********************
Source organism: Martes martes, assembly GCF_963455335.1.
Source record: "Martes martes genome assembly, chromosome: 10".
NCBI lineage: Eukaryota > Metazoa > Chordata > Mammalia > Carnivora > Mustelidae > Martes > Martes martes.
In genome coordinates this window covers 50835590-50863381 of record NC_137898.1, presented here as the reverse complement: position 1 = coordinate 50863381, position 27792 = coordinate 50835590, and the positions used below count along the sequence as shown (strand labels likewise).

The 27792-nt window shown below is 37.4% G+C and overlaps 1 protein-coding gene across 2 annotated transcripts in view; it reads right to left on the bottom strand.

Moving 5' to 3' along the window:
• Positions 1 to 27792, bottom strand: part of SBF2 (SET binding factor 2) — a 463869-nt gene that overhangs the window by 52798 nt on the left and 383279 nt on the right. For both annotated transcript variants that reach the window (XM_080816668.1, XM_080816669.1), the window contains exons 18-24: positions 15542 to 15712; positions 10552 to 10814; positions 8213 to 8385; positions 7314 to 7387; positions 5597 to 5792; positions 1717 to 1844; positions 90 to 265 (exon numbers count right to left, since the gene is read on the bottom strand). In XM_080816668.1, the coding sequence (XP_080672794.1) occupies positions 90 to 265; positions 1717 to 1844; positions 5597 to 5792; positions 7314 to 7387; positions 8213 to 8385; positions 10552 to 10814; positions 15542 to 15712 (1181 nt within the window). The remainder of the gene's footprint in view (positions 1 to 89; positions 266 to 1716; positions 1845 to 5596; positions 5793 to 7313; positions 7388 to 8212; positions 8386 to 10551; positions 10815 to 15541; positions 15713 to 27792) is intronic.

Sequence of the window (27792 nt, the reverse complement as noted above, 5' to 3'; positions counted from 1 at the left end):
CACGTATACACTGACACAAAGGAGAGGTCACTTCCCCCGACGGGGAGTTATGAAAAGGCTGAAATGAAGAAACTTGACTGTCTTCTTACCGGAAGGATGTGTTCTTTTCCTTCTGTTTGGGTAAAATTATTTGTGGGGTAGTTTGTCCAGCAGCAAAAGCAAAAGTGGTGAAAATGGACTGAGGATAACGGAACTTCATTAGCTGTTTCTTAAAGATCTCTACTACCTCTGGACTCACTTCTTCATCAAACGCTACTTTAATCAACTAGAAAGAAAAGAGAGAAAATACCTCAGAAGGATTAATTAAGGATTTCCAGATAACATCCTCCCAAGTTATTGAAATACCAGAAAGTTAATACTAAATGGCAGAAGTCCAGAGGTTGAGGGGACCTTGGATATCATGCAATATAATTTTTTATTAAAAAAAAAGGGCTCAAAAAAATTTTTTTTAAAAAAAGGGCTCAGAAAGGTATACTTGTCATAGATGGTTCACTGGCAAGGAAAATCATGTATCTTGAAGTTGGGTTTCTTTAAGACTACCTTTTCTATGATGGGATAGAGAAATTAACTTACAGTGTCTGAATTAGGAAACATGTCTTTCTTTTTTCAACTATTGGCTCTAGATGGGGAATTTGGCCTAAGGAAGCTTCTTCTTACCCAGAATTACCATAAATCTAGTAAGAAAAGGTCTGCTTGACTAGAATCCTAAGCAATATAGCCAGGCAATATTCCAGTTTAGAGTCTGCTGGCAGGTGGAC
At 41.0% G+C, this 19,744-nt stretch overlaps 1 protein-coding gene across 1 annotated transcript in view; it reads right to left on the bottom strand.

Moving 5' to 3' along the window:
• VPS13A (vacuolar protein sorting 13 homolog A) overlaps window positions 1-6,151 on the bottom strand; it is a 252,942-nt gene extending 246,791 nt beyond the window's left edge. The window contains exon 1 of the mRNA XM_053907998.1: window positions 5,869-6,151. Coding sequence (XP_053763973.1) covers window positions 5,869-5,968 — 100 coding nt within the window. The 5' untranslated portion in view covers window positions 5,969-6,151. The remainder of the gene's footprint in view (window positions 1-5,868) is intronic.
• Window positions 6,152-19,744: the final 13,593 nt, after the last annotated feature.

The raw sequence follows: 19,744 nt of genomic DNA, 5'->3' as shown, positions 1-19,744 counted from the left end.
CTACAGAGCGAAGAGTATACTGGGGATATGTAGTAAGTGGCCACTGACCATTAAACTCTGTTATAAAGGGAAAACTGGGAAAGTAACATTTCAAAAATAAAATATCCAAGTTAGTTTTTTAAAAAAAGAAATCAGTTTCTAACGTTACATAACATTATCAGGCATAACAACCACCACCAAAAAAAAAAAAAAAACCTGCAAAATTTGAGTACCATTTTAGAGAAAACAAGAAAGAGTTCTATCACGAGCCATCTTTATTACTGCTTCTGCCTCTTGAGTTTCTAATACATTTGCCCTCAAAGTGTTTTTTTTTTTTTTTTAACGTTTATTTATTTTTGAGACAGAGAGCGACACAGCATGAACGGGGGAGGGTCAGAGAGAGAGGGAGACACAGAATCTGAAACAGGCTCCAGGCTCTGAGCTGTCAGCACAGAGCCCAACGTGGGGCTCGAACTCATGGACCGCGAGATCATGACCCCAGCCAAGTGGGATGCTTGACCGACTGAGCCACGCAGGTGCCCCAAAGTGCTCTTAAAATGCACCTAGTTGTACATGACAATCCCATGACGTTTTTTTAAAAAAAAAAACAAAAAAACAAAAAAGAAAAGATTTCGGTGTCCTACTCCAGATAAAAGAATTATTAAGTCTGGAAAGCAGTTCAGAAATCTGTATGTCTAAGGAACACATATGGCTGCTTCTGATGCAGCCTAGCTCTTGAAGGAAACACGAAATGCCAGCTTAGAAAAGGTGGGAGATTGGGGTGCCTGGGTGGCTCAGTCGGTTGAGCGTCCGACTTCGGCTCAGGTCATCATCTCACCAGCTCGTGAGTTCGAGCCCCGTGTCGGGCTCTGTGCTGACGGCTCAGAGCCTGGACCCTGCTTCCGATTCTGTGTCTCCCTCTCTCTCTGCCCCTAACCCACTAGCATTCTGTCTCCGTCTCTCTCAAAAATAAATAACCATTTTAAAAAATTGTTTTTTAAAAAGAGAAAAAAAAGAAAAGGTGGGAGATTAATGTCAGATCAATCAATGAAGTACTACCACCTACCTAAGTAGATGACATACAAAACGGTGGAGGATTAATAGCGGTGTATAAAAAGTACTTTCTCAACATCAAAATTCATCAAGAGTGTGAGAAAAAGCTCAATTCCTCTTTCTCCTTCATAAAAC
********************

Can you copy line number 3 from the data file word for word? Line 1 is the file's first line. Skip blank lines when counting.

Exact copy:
NCBI lineage: Eukaryota > Metazoa > Chordata > Mammalia > Carnivora > Mustelidae > Martes > Martes martes.